Page 3 of 9 FirstFirst 1 2 3 4 5 6 7 8 9 LastLast
Results 31 to 45 of 126

Thread: Operas by Rossini on DVD/Blu-ray/CD

          
   
    Bookmark and Share
  1. #31
    Senior Member Top Contributor Member HarpsichordConcerto's Avatar
    Join Date
    Dec 2011
    Location
    25 Brook Street, Mayfair (London)
    Posts
    1,125
    Post Thanks / Like
    Rossini, L'Inganno Felice (1812), opera in one act. Marc Minkowski directing.

    Budget price version, no libretto but comes with synopsis.


    Full price version.


    An early one act opera by Rossini. Signs of talent most apparent, containing good arias that show Mozartian influences but undeniably Rossini. I bought the budget version (not knowing there was a full price version), which came without libretto but a decent synopsis. All numbers were very enjoyable and played with stylish late Classical interpretation under Minkowski. Much recommended.

  2. #32
    Senior Member Top Contributor Member Dark_Angel's Avatar
    Join Date
    Dec 2011
    Location
    Cincinnati, Ohio USA
    Posts
    1,286
    Post Thanks / Like
    Quote Originally Posted by Almaviva View Post
    Rossini: Le Comte Ory on DVD


    OK, folks, I was so frustrated with the fact that I bought a ticket to watch Le Comte Ory on Met in HD on 4/27/11, then completely forgot about it and didn't attend the show, that as soon as I realized my blunder I went online and bought the above DVD. It arrived yesterday.

    I'm about to start watching it. It's an opera that I don't know - although I do know Il Viaggio a Reims which has much of the same music, given that Rossini canibalized his earlier opera to compose this one.

    This product contains the 1997 Glyndebourne performance with the London Philharmonic Orchestra conducted by Andrew Davis (a conductor I very much like), with stage direction by Jérôme Savary, and video direction by our old buddy Brian Large. The cast includes:

    Ludovic Tézier - Raimbaud
    Stella Woodman - Alice
    Marc Laho - Count Ory
    Jane Shaulis - Ragonde
    Julien Robbins - Governor
    Diana Montague - Isolier
    Annick Massis - Countess Adèle
    Colin Judson - A young nobleman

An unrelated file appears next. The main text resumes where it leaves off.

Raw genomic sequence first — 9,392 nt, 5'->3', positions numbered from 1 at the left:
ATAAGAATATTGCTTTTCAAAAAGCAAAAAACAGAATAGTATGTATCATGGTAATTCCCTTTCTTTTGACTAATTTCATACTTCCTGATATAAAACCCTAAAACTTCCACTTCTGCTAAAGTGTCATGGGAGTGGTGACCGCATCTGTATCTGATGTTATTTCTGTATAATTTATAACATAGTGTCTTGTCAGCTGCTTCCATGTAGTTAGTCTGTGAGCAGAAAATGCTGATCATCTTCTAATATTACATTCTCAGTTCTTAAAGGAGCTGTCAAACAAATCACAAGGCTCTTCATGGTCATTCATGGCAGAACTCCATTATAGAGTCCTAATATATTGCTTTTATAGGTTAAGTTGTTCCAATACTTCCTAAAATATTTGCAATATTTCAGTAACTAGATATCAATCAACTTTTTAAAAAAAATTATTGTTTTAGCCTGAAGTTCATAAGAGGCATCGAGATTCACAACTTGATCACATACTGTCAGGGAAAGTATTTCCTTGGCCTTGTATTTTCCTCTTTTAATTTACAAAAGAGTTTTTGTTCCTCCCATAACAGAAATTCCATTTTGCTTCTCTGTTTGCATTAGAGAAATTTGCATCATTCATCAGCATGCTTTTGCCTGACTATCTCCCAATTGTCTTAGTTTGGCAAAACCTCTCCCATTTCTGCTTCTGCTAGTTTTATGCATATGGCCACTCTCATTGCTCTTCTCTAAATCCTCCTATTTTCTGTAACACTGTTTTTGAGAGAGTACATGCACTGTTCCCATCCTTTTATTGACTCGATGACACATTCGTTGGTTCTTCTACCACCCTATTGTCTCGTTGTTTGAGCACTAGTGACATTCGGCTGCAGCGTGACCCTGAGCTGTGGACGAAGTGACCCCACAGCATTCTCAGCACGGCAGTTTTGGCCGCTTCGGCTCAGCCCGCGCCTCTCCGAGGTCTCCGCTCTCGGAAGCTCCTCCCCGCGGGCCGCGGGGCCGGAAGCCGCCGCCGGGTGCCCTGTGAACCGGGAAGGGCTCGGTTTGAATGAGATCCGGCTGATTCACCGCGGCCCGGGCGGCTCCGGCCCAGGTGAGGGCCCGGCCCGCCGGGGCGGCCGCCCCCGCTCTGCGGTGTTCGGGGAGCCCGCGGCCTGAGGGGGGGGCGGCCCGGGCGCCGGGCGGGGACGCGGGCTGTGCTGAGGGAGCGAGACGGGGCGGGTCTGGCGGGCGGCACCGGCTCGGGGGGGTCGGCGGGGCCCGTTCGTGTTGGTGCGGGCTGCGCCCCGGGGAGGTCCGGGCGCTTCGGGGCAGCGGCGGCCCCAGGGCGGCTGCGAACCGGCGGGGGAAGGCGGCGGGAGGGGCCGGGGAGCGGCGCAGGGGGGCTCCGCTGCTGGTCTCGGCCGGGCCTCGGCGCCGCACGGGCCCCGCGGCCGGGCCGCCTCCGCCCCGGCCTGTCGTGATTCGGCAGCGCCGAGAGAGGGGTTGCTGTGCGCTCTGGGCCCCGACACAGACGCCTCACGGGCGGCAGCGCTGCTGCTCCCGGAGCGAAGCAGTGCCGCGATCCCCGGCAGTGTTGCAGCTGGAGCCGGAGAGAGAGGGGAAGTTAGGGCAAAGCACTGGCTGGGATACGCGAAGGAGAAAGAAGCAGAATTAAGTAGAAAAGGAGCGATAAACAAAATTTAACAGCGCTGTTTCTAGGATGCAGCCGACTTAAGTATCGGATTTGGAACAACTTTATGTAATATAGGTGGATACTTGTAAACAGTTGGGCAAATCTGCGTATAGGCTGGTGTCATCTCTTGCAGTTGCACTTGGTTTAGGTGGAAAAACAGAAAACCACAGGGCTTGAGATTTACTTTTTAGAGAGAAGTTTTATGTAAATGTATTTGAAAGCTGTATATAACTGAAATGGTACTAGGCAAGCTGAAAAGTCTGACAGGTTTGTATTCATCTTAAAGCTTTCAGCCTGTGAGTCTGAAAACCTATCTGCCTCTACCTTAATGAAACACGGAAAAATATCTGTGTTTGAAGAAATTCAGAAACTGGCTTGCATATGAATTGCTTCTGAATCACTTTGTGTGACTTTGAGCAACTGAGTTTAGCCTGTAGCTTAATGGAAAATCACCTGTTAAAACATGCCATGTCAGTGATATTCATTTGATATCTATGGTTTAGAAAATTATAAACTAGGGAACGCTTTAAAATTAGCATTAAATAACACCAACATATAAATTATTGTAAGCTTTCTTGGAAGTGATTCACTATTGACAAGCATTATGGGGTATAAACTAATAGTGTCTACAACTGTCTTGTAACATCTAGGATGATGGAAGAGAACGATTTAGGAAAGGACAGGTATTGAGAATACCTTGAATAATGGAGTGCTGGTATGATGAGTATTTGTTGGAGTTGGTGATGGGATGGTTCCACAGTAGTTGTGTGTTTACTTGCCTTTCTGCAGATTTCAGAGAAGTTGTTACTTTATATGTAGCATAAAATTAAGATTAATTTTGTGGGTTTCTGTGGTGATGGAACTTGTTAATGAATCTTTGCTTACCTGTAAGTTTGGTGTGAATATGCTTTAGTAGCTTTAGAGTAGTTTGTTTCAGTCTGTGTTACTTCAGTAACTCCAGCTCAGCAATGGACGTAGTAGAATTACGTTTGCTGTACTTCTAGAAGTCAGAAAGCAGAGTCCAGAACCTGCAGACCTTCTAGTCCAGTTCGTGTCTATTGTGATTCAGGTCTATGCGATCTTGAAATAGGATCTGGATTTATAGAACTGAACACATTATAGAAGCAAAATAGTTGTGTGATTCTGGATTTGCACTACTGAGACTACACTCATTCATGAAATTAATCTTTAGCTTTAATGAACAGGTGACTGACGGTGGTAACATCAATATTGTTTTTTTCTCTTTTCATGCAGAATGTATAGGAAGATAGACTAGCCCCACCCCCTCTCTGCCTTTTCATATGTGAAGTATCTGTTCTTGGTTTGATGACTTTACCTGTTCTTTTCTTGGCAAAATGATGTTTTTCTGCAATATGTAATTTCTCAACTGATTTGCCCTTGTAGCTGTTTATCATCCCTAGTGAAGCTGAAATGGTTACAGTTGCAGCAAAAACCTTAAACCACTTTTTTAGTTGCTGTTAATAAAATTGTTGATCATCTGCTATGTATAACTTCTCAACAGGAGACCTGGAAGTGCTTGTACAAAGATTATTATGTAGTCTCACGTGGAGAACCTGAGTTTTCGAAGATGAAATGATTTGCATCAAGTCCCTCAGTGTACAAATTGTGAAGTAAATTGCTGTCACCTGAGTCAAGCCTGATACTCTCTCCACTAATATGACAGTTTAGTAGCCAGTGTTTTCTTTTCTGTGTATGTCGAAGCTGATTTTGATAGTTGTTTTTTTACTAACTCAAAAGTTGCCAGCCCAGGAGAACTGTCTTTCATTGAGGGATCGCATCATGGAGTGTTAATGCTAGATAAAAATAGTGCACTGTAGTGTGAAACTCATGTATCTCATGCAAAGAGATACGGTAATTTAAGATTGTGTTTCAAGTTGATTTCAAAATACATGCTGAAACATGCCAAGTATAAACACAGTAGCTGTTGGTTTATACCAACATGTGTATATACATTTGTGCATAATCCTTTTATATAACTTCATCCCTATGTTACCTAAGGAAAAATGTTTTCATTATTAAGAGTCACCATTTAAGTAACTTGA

I liked the opera and the production. Recommended, but a little below highly recommended thanks to less than ideal male casting.
    I did not feel strongly about this DVD, but was blown away by the MET player Le Comte Ory with JDF, Damrau, and especially trouser role of DiDonato.....far superior for me as I await any future release on DVD / blu ray

    Have you seen it by chance, your take

  3. #33
    Senior Member Top Contributor Member HarpsichordConcerto's Avatar
    Join Date
    Dec 2011
    Location
    25 Brook Street, Mayfair (London)
    Posts
    1,125
    Post Thanks / Like
    I enjoyed that version of Le Comte Ory reviewed by Almaviva above. Some funny moments, solid staging that was play-like in many ways, which I guess was kept rather "light" for its comical undertones. Very good singing overall. (I bought it cheap that came with Barber of Seville and La Cenerentola).

  4. #34
    Opera Lively Site Owner / Administrator / Chief Editor Top Contributor Member Luiz Gazzola (Almaviva)'s Avatar
    Join Date
    Dec 2011
    Location
    North Carolina, USA
    Posts
    9,310
    Post Thanks / Like
    Quote Originally Posted by Dark_Angel View Post
    I did not feel strongly about this DVD, but was blown away by the MET player Le Comte Ory with JDF, Damrau, and especially trouser role of DiDonato.....far superior for me as I await any future release on DVD / blu ray

    Have you seen it by chance, your take
    No, I haven't seen the Met one yet, but I'll get it as soon as it is released on DVD.
    "J'ai dit qu'il ne suffisait pas d'entendre la musique, mais qu'il fallait encore la voir" (Stravinsky)

  5. #35
    Senior Member Top Contributor Member Dark_Angel's Avatar
    Join Date
    Dec 2011
    Location
    Cincinnati, Ohio USA
    Posts
    1,286
    Post Thanks / Like
    Quote Originally Posted by HarpsichordConcerto View Post
    Semiramide (1823)

    June Anderson, Marilyn Horne, Stanford Olsen, Samuel Ramey, Young Ok Shin, John Cheek, Michael Forest, Jeffrey Wells. Metropolitan Orchestra & Chorus, James Conlon, stage direction by John Copley, 1990.

    This DVD has been sitting in my unwatched pile for too long. I now only wished I had viewed it as soon as I bought it. What a sumptuous production! Never a dull moment thanks to the effective staging, which was traditional; back to ancient Persia, and of course, the beautiful singing. Marilyn Horne up to her best in a male role, with June Anderson spoiling our senses with duets beyond description. Rossini was on the verge of early retirement with Semiramide, and a semi-curious work; almost Baroque opera seria like but brought forward a century to early Romantic.